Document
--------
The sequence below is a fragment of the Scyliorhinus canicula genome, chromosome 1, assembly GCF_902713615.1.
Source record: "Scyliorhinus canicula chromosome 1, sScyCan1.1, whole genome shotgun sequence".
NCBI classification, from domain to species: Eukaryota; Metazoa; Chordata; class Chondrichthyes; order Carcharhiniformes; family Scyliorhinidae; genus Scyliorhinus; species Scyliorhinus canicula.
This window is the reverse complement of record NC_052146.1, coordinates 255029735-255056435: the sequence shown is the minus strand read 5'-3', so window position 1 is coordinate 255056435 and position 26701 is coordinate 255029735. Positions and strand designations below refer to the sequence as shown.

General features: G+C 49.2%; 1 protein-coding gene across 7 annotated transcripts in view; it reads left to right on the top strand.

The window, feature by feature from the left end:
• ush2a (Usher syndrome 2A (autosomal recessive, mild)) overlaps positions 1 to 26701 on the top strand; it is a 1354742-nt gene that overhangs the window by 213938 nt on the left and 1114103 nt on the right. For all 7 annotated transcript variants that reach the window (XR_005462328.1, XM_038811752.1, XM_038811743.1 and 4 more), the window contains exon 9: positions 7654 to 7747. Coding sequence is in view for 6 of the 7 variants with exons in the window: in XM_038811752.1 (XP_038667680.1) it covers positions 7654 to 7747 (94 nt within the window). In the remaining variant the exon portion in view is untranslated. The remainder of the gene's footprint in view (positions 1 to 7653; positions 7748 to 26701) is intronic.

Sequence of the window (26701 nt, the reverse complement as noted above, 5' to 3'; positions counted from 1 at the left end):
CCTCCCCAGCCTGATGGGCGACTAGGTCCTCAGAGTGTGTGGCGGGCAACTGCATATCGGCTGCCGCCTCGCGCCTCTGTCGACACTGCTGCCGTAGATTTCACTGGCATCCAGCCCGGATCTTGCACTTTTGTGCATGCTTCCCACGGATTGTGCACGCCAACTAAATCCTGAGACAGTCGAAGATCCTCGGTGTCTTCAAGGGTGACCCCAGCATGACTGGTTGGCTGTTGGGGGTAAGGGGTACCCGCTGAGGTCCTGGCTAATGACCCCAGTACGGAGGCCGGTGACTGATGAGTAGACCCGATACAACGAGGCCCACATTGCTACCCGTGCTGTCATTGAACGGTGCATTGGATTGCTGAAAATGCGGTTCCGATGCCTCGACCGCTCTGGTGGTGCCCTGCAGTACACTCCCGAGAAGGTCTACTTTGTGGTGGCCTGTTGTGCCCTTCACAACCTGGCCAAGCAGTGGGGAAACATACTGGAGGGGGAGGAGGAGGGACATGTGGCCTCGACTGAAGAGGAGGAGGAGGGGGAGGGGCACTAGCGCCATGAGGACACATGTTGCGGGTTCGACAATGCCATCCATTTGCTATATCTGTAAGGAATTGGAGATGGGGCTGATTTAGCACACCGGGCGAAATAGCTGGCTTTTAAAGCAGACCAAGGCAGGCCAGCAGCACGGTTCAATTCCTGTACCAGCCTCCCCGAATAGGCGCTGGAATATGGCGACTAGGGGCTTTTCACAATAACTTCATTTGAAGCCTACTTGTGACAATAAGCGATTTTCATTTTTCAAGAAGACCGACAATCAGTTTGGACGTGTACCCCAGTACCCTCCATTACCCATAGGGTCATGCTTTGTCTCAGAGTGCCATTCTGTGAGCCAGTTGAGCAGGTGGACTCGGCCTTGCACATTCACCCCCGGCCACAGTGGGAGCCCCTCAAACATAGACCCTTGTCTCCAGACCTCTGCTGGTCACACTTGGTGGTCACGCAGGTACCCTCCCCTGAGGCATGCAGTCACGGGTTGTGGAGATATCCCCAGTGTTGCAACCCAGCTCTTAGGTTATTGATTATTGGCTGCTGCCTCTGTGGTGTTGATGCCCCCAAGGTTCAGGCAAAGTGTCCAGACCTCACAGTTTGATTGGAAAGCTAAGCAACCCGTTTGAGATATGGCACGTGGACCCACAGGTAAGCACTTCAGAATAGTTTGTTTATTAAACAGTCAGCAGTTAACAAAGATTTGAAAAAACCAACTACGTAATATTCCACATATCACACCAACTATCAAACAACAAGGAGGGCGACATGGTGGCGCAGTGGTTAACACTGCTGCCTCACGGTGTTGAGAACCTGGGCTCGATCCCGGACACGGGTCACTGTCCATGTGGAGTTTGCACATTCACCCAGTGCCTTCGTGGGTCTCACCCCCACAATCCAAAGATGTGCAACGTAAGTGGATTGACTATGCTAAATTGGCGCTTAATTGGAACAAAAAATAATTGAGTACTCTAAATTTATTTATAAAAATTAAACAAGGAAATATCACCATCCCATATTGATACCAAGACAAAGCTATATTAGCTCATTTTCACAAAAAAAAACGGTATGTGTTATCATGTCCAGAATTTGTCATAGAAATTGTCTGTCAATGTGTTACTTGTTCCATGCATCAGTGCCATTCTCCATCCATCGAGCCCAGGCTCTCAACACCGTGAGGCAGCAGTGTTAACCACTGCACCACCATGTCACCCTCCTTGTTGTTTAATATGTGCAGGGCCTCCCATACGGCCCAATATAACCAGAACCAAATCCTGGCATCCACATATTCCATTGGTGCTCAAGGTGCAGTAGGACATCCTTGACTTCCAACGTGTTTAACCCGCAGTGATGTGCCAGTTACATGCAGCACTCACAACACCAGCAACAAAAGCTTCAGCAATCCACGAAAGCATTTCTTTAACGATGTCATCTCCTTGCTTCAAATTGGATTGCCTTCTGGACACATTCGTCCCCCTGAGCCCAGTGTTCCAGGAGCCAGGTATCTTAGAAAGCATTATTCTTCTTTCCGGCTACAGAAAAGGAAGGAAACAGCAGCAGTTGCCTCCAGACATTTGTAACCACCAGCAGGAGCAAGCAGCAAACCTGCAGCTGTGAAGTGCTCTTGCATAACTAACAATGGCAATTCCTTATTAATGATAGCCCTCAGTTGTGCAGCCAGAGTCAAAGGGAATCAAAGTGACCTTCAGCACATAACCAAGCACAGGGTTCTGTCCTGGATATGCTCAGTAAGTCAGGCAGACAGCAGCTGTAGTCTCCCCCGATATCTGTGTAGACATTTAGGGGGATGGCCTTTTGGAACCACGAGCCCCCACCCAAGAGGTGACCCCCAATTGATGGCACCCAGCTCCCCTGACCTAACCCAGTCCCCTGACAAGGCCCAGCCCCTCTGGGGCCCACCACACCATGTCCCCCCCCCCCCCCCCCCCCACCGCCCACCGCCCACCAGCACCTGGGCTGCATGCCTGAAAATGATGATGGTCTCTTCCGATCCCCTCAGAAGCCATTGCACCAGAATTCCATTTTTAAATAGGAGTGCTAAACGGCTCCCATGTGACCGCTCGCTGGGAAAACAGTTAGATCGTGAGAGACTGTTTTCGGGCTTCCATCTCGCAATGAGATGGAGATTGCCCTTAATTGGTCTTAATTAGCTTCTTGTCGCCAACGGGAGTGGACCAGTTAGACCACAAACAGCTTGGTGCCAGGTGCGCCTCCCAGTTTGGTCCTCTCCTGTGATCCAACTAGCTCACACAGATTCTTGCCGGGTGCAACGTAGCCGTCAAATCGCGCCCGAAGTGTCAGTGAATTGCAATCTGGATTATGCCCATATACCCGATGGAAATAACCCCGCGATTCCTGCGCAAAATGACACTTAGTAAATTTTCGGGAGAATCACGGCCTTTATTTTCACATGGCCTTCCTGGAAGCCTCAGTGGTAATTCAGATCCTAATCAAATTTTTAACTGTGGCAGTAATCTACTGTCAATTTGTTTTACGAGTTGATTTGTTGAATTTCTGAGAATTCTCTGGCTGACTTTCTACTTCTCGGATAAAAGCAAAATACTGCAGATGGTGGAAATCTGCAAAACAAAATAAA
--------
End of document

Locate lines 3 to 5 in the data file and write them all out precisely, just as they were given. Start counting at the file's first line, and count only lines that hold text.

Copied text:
NCBI classification, from domain to species: Eukaryota; Metazoa; Chordata; class Chondrichthyes; order Carcharhiniformes; family Scyliorhinidae; genus Scyliorhinus; species Scyliorhinus canicula.
This window is the reverse complement of record NC_052146.1, coordinates 255029735-255056435: the sequence shown is the minus strand read 5'-3', so window position 1 is coordinate 255056435 and position 26701 is coordinate 255029735. Positions and strand designations below refer to the sequence as shown.

General features: G+C 49.2%; 1 protein-coding gene across 7 annotated transcripts in view; it reads left to right on the top strand.